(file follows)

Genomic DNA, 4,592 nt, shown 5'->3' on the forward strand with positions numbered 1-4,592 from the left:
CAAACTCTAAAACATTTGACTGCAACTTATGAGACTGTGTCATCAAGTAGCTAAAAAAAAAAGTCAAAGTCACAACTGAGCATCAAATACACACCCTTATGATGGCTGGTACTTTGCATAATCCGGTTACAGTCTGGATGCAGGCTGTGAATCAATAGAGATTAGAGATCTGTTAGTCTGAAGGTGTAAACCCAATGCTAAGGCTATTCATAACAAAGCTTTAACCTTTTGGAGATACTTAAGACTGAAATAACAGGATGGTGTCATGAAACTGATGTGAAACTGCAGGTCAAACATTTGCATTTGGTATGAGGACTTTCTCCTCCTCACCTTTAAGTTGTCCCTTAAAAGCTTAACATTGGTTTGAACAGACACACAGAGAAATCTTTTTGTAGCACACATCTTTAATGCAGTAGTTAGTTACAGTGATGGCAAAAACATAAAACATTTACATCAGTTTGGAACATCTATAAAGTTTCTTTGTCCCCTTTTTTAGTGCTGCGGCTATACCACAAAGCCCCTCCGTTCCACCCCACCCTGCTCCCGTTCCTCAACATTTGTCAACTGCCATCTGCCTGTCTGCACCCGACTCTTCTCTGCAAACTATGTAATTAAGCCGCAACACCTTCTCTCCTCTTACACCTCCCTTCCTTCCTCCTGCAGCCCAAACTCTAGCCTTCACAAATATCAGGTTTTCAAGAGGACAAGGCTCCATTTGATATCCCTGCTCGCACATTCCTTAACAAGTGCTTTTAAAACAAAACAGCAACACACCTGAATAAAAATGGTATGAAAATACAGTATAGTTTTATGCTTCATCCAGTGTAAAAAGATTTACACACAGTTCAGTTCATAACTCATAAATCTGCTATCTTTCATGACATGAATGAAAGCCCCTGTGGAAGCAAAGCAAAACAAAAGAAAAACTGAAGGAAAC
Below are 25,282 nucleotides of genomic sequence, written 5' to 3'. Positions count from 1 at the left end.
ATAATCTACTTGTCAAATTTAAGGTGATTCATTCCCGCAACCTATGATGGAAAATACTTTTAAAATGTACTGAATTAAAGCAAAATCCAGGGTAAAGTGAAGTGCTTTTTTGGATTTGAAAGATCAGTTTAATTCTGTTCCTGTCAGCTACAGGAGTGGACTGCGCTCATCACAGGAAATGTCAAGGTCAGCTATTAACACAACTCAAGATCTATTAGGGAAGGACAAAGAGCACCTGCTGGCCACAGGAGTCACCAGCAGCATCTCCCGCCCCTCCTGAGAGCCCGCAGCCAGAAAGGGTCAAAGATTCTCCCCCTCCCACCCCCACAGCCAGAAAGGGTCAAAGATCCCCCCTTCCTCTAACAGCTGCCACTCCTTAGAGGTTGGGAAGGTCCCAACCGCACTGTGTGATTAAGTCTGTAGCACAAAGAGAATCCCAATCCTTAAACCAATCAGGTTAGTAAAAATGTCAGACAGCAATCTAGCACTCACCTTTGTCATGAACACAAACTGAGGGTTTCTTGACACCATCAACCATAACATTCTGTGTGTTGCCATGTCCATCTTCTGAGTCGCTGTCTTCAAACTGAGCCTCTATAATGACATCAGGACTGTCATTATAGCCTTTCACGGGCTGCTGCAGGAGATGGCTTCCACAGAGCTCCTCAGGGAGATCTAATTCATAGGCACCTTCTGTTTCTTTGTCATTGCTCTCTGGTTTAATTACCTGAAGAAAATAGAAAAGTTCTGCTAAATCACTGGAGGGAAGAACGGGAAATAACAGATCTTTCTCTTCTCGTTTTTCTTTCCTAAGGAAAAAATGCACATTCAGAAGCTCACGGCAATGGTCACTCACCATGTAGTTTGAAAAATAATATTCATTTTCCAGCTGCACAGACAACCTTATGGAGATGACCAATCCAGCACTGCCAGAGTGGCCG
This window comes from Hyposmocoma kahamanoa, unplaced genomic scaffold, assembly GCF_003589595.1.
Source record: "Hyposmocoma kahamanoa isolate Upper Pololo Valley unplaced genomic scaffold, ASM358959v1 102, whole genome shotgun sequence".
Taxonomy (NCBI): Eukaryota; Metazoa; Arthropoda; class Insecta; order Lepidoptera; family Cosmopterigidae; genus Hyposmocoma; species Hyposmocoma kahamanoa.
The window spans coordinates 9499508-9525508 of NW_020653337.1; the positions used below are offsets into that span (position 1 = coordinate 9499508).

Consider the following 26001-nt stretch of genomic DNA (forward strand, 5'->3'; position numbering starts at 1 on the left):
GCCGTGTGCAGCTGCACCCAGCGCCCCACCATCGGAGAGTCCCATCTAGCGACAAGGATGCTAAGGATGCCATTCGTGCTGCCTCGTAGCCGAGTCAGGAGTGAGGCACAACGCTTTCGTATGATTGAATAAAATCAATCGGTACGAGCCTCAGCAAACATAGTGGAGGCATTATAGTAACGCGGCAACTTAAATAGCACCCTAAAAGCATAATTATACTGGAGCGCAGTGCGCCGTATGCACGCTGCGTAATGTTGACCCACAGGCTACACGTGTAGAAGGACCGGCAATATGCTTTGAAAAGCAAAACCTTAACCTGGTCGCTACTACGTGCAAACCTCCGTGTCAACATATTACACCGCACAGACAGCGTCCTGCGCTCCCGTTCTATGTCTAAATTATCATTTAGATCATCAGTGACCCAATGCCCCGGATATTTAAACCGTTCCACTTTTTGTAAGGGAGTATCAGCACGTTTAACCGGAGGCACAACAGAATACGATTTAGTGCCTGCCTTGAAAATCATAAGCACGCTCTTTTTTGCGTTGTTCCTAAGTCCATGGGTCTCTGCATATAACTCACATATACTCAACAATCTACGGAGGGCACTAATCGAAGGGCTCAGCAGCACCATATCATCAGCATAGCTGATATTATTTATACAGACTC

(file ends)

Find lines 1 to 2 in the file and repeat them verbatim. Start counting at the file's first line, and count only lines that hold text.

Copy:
Genomic DNA, 4,592 nt, shown 5'->3' on the forward strand with positions numbered 1-4,592 from the left:
CAAACTCTAAAACATTTGACTGCAACTTATGAGACTGTGTCATCAAGTAGCTAAAAAAAAAAGTCAAAGTCACAACTGAGCATCAAATACACACCCTTATGATGGCTGGTACTTTGCATAATCCGGTTACAGTCTGGATGCAGGCTGTGAATCAATAGAGATTAGAGATCTGTTAGTCTGAAGGTGTAAACCCAATGCTAAGGCTATTCATAACAAAGCTTTAACCTTTTGGAGATACTTAAGACTGAAATAACAGGATGGTGTCATGAAACTGATGTGAAACTGCAGGTCAAACATTTGCATTTGGTATGAGGACTTTCTCCTCCTCACCTTTAAGTTGTCCCTTAAAAGCTTAACATTGGTTTGAACAGACACACAGAGAAATCTTTTTGTAGCACACATCTTTAATGCAGTAGTTAGTTACAGTGATGGCAAAAACATAAAACATTTACATCAGTTTGGAACATCTATAAAGTTTCTTTGTCCCCTTTTTTAGTGCTGCGGCTATACCACAAAGCCCCTCCGTTCCACCCCACCCTGCTCCCGTTCCTCAACATTTGTCAACTGCCATCTGCCTGTCTGCACCCGACTCTTCTCTGCAAACTATGTAATTAAGCCGCAACACCTTCTCTCCTCTTACACCTCCCTTCCTTCCTCCTGCAGCCCAAACTCTAGCCTTCACAAATATCAGGTTTTCAAGAGGACAAGGCTCCATTTGATATCCCTGCTCGCACATTCCTTAACAAGTGCTTTTAAAACAAAACAGCAACACACCTGAATAAAAATGGTATGAAAATACAGTATAGTTTTATGCTTCATCCAGTGTAAAAAGATTTACACACAGTTCAGTTCATAACTCATAAATCTGCTATCTTTCATGACATGAATGAAAGCCCCTGTGGAAGCAAAGCAAAACAAAAGAAAAACTGAAGGAAAC